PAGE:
Gillian Anderson and Vanessa Kirby interview: 'Everyone in the cast said "Gillian Anderson is so hot!"'
Gillian Anderson and Vanessa Kirby star as theatre's most famous sisters in the stage event of the summer: the Young Vic's 'A Streetcar Named Desire'
By Andrzej Lukowski
Time Out London: July 2014
'All right, you can take your trousers down now,' says Gillian Anderson at the end of our interview.
Not to me, mind, but to Vanessa Kirby, Anderson's co-star in the summer's most anticipated theatre production, who kicks off our interview by attempting to drop her kecks to show off a recently acquired bite mark. The older, wiser Anderson - an international household name for almost 20 years - drily advises the puppyish young Kirby that she might want to wait until the strange journalist man has left before dropping 'em.
The pair became friends on the BBC's acclaimed 2011 'Great Expectations', which saw rising star Kirby playing Estella to Anderson's poisonous Miss Havisham. But today the two of them could pass for giggling sisters, largely because Anderson is both more fun than you'd expect, and also about a billion times more British: raised in London and now resident here, she has a crisp accent that bears no resemblance to that of Special Agent Dana Scully. They ping off each other fabulously. 'She's the funny, dry one,' says Kirby, cheerily. 'I'm the overdramatic loser.'
And it's a good job they can pass for sisters, because they're deep in rehearsals to play the most famous siblings in the theatre canon: Blanche DuBois and Stella Kowalski, in Tennessee Williams's iconic American tragedy 'A Streetcar Named Desire'.
It's the fastest-selling show in the Young Vic's history, and a lot of that is down to Anderson's star power. Certainly performing in Williams's play was her idea. 'I never actually knew why,' she says, 'but it's almost as if the cells in my body knew that at some point in my life I needed to do this and that if I had not I would feel that I had failed.'
However, the very fact that 'Streetcar' is happening at the Young Vic, with the great Benedict Andrews directing, can be partly laid at Kirby's door. In 2012 she starred there in Andrews's landmark production of Chekhov's 'Three Sisters'. Anderson came to see it. 'Everyone in the cast was like, "Oh, ohmygod, Gillian Anderson, she's so hot,"' cackles Kirby. 'I said: "Actually, she's my friend."' When she passed Anderson the director's email address, Kirby jokily suggested she would be up for playing Stella, to which Anderson laconically replied: 'If you can shrink a foot in height and age ten years then it's yours.' But after seeing a photo of the pair on a night out, Andrews was intrigued, Kirby was cast, and we can expect a slightly more imposing Stella than the usual delicate flower.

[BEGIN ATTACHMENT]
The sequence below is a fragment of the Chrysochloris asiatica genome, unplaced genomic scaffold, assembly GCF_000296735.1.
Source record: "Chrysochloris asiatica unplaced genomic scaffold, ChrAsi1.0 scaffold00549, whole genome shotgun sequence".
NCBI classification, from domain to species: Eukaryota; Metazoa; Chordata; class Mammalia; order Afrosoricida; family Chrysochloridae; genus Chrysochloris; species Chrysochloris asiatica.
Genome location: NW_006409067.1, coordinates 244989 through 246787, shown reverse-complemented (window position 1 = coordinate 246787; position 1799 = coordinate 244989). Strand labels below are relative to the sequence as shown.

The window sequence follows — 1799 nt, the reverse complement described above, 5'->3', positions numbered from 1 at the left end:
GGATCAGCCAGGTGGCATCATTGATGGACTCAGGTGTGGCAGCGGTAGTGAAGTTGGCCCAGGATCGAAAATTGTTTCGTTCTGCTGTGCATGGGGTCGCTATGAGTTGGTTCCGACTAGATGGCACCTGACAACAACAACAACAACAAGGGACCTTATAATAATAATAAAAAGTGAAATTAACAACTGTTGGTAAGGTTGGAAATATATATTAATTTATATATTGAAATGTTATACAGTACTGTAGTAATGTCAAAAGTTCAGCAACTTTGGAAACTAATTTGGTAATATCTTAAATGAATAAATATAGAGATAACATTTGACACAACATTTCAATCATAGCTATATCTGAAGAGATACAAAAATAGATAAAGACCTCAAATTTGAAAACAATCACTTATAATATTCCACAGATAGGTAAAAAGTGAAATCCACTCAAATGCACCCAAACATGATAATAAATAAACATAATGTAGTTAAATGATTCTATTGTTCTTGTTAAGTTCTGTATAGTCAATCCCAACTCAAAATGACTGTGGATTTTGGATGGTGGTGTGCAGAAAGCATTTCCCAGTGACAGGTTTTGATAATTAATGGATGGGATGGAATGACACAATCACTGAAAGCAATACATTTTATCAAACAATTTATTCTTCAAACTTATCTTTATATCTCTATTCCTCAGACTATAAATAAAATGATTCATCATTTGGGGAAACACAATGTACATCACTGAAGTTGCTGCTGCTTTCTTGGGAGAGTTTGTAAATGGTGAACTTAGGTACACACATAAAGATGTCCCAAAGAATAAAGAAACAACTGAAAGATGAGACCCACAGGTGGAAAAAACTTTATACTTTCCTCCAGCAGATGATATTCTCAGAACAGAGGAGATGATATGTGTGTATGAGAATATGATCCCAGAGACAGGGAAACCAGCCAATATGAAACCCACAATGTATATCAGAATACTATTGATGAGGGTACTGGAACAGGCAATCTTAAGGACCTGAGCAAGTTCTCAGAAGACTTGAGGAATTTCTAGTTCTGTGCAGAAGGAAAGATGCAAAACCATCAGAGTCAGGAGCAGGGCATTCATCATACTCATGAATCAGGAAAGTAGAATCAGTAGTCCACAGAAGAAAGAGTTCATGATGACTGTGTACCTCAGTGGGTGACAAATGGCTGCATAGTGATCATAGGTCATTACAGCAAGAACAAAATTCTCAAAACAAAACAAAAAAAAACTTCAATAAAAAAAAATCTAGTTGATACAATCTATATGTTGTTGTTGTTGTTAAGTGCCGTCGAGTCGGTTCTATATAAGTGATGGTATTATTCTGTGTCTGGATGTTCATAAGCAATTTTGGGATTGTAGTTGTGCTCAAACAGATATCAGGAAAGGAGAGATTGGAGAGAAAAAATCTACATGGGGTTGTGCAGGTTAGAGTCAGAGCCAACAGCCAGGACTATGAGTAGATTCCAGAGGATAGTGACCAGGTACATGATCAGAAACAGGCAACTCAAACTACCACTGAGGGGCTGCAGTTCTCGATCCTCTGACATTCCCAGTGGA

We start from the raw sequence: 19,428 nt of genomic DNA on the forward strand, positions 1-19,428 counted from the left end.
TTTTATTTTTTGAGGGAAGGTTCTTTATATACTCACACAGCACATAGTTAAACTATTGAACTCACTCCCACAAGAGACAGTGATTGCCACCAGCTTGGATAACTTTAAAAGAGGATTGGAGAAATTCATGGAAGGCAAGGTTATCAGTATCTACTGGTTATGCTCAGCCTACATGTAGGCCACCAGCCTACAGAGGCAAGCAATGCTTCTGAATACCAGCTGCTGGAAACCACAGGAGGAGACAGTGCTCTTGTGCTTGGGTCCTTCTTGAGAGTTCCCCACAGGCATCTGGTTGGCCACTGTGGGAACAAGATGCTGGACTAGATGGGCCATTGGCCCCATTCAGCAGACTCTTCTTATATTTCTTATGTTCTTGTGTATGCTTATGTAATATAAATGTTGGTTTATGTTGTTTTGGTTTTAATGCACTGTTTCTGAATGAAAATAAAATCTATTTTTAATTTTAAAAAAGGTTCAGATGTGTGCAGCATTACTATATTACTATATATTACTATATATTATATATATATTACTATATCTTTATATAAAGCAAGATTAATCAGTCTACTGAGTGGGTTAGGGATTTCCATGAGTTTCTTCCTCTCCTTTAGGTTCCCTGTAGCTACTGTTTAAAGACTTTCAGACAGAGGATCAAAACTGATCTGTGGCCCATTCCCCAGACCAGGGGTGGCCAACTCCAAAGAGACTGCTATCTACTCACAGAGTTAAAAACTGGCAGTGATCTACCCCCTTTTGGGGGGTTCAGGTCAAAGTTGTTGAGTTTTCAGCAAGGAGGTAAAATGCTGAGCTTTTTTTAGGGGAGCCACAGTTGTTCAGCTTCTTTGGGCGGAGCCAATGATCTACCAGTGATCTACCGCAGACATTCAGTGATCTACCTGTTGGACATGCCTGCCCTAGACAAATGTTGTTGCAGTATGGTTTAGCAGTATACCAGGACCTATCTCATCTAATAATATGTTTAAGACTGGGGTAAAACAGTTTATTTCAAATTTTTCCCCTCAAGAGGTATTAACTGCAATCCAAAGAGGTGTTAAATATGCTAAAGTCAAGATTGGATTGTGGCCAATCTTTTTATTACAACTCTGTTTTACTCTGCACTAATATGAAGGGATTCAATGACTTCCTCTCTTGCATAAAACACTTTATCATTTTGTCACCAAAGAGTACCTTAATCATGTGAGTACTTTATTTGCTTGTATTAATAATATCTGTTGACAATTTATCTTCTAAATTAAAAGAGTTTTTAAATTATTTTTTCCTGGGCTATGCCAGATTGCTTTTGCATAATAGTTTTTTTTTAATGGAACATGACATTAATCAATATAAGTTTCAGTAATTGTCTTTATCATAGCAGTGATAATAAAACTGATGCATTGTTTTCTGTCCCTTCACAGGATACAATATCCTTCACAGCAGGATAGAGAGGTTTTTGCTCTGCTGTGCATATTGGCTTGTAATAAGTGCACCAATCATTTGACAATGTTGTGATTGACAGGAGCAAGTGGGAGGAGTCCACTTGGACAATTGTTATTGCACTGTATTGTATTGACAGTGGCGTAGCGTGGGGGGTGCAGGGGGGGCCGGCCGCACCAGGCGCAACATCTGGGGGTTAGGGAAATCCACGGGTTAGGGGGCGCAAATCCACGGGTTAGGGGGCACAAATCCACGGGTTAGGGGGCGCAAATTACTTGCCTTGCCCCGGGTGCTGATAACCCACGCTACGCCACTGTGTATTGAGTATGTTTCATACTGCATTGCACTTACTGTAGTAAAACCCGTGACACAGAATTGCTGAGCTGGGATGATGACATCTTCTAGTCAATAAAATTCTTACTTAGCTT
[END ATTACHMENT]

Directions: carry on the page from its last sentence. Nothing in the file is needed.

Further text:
'A Streetcar Named Desire' is the great American playwright Williams's greatest play: the story of fading beauty Blanche, who attempts to escape her demons by seeking refuge with sister Stella, but is instead demolished by her brother-in-law Stanley (played here by American actor Ben Foster). It is a great role, but it is not a happy one.
'She arrives destroyed and yet she is still fighting for her own sanity,' says Anderson. 'She is fighting to hold on to that which is most familiar to her: class, superiority, history, family, everything that has made women feel safe throughout civilisation. She has come seeking safety and salvation and that's the opposite of what she gets: she comes face to face with her destroyer in Stanley and this play is that trajectory.'
Andrews's 'Three Sisters' famously featured a radical set. But both actors, who speak of Andrews in reverential tones ('I don't know if I could go back to doing a play with anyone else,' says Anderson), stress that imposing a vision is not his aim. Instead, he tries to make an old play feel as fresh today as it did to its original audience. To this end, their 'Streetcar' will be stark, minimalist and staged in the round, without any 1940s period detail.
'It's about the clearest line between Tennessee, the actors and the audience,' says Kirby. It's a smash already. When tickets went on sale demand crashed the Young Vic's website. Your best bet for getting in now is to enter the nightly ticket lottery at 5pm. When I ask Anderson what's next, she wearily explains that she has to spend 21 hours of 'Streetcar's opening week recording an audiobook of her upcoming novel 'A Vision of Fire'. She's also starring in several TV shows (notably HBO's 'Hannibal' and BBC/RTE's 'The Fall'). And Kirby's star is rocketing, with forthcoming appearances in the Wachowskis' 'Jupiter Ascending' and mountaineering thriller 'Everest'). It's almost unbelievable that Anderson, Kirby and the in-demand Andrews found time to work on a play together.
It's still tantalisingly difficult to know what to expect from the production: though both Anderson and Kirby speak thoughtfully about their roles, they don't bring Blanche and Stella out of the rehearsal room. But as I leave and Kirby prepares to drop her trousers, one thing's pretty clear: they're one hell of a sister act.